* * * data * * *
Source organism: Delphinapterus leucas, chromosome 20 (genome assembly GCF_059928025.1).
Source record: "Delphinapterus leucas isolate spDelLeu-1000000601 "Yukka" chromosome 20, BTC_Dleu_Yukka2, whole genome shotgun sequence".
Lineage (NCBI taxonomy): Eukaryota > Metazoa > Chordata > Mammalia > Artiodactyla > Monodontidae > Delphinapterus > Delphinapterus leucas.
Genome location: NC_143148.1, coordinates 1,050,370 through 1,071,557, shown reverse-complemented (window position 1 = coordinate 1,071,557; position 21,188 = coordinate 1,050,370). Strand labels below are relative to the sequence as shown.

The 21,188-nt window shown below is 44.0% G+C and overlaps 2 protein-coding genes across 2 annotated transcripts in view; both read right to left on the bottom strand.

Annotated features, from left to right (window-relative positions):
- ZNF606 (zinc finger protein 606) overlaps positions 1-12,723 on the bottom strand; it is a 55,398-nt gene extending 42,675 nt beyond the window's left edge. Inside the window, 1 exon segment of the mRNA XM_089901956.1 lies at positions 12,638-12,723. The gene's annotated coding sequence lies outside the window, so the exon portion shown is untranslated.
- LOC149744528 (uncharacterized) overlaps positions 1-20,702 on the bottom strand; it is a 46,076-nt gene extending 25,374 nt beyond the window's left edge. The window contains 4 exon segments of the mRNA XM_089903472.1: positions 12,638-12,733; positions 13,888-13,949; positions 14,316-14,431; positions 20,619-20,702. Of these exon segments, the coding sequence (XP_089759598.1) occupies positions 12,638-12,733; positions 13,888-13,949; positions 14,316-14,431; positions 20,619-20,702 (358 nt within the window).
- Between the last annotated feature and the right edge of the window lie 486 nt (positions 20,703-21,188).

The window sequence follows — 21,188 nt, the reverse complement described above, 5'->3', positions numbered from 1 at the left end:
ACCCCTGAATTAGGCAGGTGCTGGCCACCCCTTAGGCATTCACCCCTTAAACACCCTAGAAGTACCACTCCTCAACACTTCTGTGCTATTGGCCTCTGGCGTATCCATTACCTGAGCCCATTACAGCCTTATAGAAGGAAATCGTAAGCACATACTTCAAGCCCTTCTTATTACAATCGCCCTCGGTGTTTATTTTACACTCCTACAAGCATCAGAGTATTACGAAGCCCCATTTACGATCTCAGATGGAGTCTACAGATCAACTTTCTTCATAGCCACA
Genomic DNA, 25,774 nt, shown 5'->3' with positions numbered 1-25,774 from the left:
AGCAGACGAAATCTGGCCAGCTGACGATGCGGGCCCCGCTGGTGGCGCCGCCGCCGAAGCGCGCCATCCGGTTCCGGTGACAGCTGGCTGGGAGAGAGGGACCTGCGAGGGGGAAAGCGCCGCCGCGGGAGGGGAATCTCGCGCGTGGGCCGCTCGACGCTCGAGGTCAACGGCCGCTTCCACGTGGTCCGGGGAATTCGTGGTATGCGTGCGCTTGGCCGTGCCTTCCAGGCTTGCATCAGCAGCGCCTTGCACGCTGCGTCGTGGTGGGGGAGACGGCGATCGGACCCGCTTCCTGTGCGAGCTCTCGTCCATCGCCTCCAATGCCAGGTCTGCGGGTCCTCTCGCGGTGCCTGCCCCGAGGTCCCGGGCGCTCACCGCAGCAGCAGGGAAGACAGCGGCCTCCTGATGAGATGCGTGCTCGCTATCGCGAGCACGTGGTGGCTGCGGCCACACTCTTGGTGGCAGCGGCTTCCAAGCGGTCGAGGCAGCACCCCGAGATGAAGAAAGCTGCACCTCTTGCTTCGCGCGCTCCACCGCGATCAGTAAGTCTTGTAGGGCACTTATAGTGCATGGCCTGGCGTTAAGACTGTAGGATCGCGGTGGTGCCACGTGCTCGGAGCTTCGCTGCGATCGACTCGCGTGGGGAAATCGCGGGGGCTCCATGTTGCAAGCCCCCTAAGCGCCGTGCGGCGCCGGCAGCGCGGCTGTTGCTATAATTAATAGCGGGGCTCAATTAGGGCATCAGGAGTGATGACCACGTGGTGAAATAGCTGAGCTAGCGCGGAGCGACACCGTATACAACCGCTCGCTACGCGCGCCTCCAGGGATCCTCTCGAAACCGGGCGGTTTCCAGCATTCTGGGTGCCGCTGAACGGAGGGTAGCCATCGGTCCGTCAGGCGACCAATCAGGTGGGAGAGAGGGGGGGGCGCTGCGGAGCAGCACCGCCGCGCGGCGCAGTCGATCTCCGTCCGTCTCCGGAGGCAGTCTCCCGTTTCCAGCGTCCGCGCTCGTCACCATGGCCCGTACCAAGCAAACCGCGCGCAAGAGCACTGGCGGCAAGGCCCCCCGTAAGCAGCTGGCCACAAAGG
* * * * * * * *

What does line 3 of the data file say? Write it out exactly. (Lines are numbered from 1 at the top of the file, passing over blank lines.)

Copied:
Lineage (NCBI taxonomy): Eukaryota > Metazoa > Chordata > Mammalia > Artiodactyla > Monodontidae > Delphinapterus > Delphinapterus leucas.